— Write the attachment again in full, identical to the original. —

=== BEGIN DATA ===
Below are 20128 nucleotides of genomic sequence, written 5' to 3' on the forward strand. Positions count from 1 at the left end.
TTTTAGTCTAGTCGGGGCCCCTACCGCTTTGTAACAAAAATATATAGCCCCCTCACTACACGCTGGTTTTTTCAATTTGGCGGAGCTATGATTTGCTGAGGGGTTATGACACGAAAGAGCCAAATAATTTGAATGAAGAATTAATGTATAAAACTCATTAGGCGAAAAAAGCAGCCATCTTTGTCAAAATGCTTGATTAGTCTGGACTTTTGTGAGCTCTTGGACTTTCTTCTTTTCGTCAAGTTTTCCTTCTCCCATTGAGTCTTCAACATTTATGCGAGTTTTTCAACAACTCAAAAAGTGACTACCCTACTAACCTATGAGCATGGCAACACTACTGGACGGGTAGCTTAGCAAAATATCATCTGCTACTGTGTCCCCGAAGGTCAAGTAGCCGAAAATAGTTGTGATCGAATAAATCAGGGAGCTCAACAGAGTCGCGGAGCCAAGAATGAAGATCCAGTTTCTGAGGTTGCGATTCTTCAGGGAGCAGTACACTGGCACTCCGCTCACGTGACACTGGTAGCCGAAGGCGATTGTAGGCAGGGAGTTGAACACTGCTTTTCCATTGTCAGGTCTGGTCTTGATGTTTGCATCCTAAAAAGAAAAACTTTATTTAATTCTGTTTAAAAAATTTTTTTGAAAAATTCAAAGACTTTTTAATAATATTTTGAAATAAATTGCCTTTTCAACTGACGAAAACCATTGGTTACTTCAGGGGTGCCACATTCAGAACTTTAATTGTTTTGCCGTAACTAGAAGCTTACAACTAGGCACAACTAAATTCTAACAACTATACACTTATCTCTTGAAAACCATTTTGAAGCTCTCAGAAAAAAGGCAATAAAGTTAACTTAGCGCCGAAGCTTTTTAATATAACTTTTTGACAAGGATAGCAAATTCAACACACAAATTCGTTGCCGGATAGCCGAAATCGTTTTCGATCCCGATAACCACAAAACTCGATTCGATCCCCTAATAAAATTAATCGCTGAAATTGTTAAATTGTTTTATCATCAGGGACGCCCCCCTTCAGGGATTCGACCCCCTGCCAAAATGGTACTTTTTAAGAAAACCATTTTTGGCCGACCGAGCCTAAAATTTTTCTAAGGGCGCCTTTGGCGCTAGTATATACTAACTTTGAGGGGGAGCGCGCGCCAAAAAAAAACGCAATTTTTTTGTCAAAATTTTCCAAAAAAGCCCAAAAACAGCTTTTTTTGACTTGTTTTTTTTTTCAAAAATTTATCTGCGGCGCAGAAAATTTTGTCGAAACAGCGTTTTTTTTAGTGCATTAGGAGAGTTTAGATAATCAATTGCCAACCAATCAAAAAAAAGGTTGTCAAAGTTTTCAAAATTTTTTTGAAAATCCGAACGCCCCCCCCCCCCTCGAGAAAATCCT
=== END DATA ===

Below are 20128 nucleotides of genomic sequence, written 5' to 3' on the forward strand. Positions count from 1 at the left end.
TTTTAGTCTAGTCGGGGCCCCTACCGCTTTGTAACAAAAATATATAGCCCCCTCACTACACGCTGGTTTTTTCAATTTGGCGGAGCTATGATTTGCTGAGGGGTTATGACACGAAAGAGCCAAATAATTTGAATGAAGAATTAATGTATAAAACTCATTAGGCGAAAAAAGCAGCCATCTTTGTCAAAATGCTTGATTAGTCTGGACTTTTGTGAGCTCTTGGACTTTCTTCTTTTCGTCAAGTTTTCCTTCTCCCATTGAGTCTTCAACATTTATGCGAGTTTTTCAACAACTCAAAAAGTGACTACCCTACTAACCTATGAGCATGGCAACACTACTGGACGGGTAGCTTAGCAAAATATCATCTGCTACTGTGTCCCCGAAGGTCAAGTAGCCGAAAATAGTTGTGATCGAATAAATCAGGGAGCTCAACAGAGTCGCGGAGCCAAGAATGAAGATCCAGTTTCTGAGGTTGCGATTCTTCAGGGAGCAGTACACTGGCACTCCGCTCACGTGACACTGGTAGCCGAAGGCGATTGTAGGCAGGGAGTTGAACACTGCTTTTCCATTGTCAGGTCTGGTCTTGATGTTTGCATCCTAAAAAGAAAAACTTTATTTAATTCTGTTTAAAAAATTTTTTTGAAAAATTCAAAGACTTTTTAATAATATTTTGAAATAAATTGCCTTTTCAACTGACGAAAACCATTGGTTACTTCAGGGGTGCCACATTCAGAACTTTAATTGTTTTGCCGTAACTAGAAGCTTACAACTAGGCACAACTAAATTCTAACAACTATACACTTATCTCTTGAAAACCATTTTGAAGCTCTCAGAAAAAAGGCAATAAAGTTAACTTAGCGCCGAAGCTTTTTAATATAACTTTTTGACAAGGATAGCAAATTCAACACACAAATTCGTTGCCGGATAGCCGAAATCGTTTTCGATCCCGATAACCACAAAACTCGATTCGATCCCCTAATAAAATTAATCGCTGAAATTGTTAAATTGTTTTATCATCAGGGACGCCCCCCTTCAGGGATTCGACCCCCTGCCAAAATGGTACTTTTTAAGAAAACCATTTTTGGCCGACCGAGCCTAAAATTTTTCTAAGGGCGCCTTTGGCGCTAGTATATACTAACTTTGAGGGGGAGCGCGCGCCAAAAAAAAACGCAATTTTTTTGTCAAAATTTTCCAAAAAAGCCCAAAAACAGCTTTTTTTGACTTGTTTTTTTTTTCAAAAATTTATCTGCGGCGCAGAAAATTTTGTCGAAACAGCGTTTTTTTTAGTGCATTAGGAGAGTTTAGATAATCAATTGCCAACCAATCAAAAAAAAGGTTGTCAAAGTTTTCAAAATTTTTTTGAAAATCCGAACGCCCCCCCCCCCCTCGAGAAAATCCT